Ramona makes you laugh, no matter your age. I found her in grade two when I was seven. She made me laugh then. I also found her to be a pest, but in tRamona makes you laugh, no matter your age. I found her in grade two when I was seven. She made me laugh then. I also found her to be a pest, but in the most pleasing way. You just felt what she felt, Cleary wrote a story you could understand and be a part of. You felt the same emotions Ramona felt when she was feeling them: sadness, frustration, childish joy, hurt, and love. I think girls should always be introduced to Ramona Quimby with a cat for an initial. Q with ears and whiskers to all who enjoy Ramona....more
I struggled with the first part of this book. I felt like the characters were sickeningly perfect, the situations too maudlin and sweet, and I didn'tI struggled with the first part of this book. I felt like the characters were sickeningly perfect, the situations too maudlin and sweet, and I didn't see how anyone was giving this good reviews, but I persevered with my love of Anne and L.M. Montgomery. As a fan of Maud, I am a junkie for the kind of flowery descriptions she infuses into all her works. She has a vocabulary that Anne Shirley inherited early on in her life, and I found that to be lacking in the storytelling, though present in Anne's early years of speaking her mind before heading to Green Gables. However, as the story went along, I was more interested in reading it. It was nice to aquaint myself with an Anne I only got in tiny glimpses from her bits of history she told Marilla and Matthew. It is always nice to spend some time with Anne, so while I am not certain this book needed to be, I am glad that it was there for me to read these past few days. ...more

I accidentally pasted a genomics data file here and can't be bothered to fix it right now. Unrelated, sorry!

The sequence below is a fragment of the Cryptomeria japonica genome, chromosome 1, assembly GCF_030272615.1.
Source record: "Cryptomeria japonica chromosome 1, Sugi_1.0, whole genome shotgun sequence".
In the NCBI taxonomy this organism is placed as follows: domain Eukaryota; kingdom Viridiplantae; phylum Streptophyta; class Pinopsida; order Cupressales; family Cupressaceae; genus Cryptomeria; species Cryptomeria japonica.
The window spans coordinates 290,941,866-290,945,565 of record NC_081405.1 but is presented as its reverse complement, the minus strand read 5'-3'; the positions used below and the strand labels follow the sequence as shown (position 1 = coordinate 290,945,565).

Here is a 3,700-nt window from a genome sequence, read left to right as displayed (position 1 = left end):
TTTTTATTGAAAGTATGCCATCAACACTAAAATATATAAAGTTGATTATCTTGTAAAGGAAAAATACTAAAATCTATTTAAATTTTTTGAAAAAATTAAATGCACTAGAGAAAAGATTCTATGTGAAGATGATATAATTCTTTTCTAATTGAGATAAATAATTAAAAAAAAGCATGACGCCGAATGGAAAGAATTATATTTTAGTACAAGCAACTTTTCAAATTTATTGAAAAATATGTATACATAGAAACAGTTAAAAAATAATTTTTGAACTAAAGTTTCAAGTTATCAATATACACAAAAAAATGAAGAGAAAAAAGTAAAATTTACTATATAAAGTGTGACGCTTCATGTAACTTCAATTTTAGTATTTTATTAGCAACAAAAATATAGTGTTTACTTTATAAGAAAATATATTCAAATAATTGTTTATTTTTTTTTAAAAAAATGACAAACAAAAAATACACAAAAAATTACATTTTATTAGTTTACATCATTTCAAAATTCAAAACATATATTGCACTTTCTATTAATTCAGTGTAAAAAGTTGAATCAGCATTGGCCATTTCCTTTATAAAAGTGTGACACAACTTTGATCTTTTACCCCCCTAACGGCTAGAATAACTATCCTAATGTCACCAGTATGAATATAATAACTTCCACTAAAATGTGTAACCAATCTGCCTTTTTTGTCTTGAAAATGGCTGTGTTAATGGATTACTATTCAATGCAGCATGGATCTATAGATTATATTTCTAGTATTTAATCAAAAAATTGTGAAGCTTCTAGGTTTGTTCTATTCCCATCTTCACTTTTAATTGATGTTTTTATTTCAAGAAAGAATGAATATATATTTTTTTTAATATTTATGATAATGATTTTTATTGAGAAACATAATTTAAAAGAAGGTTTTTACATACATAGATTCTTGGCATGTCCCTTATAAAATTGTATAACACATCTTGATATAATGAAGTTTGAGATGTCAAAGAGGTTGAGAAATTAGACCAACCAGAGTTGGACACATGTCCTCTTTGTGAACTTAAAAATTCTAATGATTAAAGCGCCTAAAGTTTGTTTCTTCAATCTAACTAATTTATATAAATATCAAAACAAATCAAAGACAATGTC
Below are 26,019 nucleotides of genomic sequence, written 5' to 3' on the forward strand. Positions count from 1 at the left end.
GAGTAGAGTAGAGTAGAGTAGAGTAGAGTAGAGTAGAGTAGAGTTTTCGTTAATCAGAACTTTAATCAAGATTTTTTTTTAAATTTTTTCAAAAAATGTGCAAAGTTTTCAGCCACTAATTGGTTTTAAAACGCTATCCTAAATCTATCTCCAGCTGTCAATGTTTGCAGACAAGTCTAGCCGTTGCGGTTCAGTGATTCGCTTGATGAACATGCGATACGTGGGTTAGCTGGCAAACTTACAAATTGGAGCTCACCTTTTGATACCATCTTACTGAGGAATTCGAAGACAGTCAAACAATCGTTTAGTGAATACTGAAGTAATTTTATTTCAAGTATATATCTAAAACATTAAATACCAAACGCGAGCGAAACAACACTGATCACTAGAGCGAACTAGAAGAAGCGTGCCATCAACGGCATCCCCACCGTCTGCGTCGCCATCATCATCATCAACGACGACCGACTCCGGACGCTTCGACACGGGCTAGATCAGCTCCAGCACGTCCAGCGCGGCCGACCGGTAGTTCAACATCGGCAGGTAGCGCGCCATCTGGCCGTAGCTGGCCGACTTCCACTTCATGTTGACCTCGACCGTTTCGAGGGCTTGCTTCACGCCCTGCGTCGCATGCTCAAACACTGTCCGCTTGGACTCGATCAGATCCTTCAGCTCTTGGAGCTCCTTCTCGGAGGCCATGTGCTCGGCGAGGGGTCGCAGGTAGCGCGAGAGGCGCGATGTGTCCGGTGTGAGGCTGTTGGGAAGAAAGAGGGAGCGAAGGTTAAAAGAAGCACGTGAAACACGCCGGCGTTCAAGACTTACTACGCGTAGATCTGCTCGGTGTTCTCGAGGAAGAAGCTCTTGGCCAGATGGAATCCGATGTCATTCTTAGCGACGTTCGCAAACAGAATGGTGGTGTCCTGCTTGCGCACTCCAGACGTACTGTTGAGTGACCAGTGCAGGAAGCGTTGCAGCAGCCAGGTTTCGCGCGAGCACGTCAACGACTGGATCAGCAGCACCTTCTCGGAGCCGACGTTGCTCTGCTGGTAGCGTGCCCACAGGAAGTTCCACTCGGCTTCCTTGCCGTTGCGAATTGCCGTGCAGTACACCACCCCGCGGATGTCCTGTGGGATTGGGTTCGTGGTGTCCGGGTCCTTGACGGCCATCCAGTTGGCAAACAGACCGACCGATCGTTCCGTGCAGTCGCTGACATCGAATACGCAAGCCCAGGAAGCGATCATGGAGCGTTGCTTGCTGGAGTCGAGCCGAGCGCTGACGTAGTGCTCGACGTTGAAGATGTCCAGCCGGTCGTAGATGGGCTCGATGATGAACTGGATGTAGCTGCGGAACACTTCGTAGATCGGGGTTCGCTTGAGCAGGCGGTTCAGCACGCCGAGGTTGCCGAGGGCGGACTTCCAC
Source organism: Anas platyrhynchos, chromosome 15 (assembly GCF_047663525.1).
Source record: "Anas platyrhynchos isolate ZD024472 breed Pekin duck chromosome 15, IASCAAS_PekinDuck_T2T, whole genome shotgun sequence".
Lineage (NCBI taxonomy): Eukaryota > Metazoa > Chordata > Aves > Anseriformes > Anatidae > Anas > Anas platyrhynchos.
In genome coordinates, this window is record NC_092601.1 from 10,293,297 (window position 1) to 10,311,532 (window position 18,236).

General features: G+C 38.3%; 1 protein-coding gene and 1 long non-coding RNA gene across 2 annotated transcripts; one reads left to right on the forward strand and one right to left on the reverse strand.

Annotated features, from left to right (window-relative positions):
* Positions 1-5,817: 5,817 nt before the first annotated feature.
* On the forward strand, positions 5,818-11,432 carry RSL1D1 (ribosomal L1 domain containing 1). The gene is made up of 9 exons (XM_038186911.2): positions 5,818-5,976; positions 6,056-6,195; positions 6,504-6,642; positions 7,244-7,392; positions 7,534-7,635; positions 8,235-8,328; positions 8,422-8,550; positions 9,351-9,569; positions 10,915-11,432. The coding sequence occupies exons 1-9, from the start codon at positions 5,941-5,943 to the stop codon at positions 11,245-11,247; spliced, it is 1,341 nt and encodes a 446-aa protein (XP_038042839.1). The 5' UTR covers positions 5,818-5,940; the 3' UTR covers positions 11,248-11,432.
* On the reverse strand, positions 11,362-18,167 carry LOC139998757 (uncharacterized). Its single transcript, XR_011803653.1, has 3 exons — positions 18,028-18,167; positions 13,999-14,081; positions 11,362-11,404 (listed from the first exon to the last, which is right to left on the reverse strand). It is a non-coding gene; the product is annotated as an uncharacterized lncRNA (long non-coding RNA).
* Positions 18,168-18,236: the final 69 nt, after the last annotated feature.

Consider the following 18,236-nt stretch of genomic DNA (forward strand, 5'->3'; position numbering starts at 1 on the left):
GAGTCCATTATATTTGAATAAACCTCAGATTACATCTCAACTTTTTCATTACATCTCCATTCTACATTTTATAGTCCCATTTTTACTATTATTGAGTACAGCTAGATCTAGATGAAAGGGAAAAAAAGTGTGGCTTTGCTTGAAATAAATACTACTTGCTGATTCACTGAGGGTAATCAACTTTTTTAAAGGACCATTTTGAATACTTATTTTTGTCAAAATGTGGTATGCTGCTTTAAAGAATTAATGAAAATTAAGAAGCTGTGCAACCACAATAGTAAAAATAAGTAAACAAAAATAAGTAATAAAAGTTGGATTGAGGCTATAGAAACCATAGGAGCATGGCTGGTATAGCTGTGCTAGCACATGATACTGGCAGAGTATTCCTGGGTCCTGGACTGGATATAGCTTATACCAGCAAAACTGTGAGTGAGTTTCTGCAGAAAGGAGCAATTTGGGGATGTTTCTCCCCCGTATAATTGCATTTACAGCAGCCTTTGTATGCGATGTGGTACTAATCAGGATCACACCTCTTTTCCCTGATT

Ahh. Adventure back on the high seas, where Lucky Jack Aubrey belongs. And now we see Stephen Mauritan at his craftiest agent bit yet in between his bAhh. Adventure back on the high seas, where Lucky Jack Aubrey belongs. And now we see Stephen Mauritan at his craftiest agent bit yet in between his bandaging, skull-opening, and grape-shot repairing. Aubrey is getting much more thoughtful, less brash, less the Aubrey we have come to expect. How will this play out for the rest of the series, I cannot say yet, but I am curious to find out. I enjoy many of O'Brian's phrasing: "Something, reflected Jack, something came over officers who reached flag-rank or the equivalent, something that made them get up on their hind legs and produce long measured periods with even longer pauses between them." Or Stephen's conclusion about babies: "No, no. I am not doggedly, mechanically set against them, though I freely admit I find most babies superfluous, and unnecessary." It is interesting to note how much joy the concept of home brings to Jack, though it has been a year since he has seen in and knows nothing about the son that was born to him months before, until the letter arrives, making him almost forget about the war he had been planning and waging for the whole previous book before the news arrives to him. This book was the most historic so far, setting our heroes right into proper history with real events, though fictionalized slightly. And now, the next adventure must surely await. See you there!...more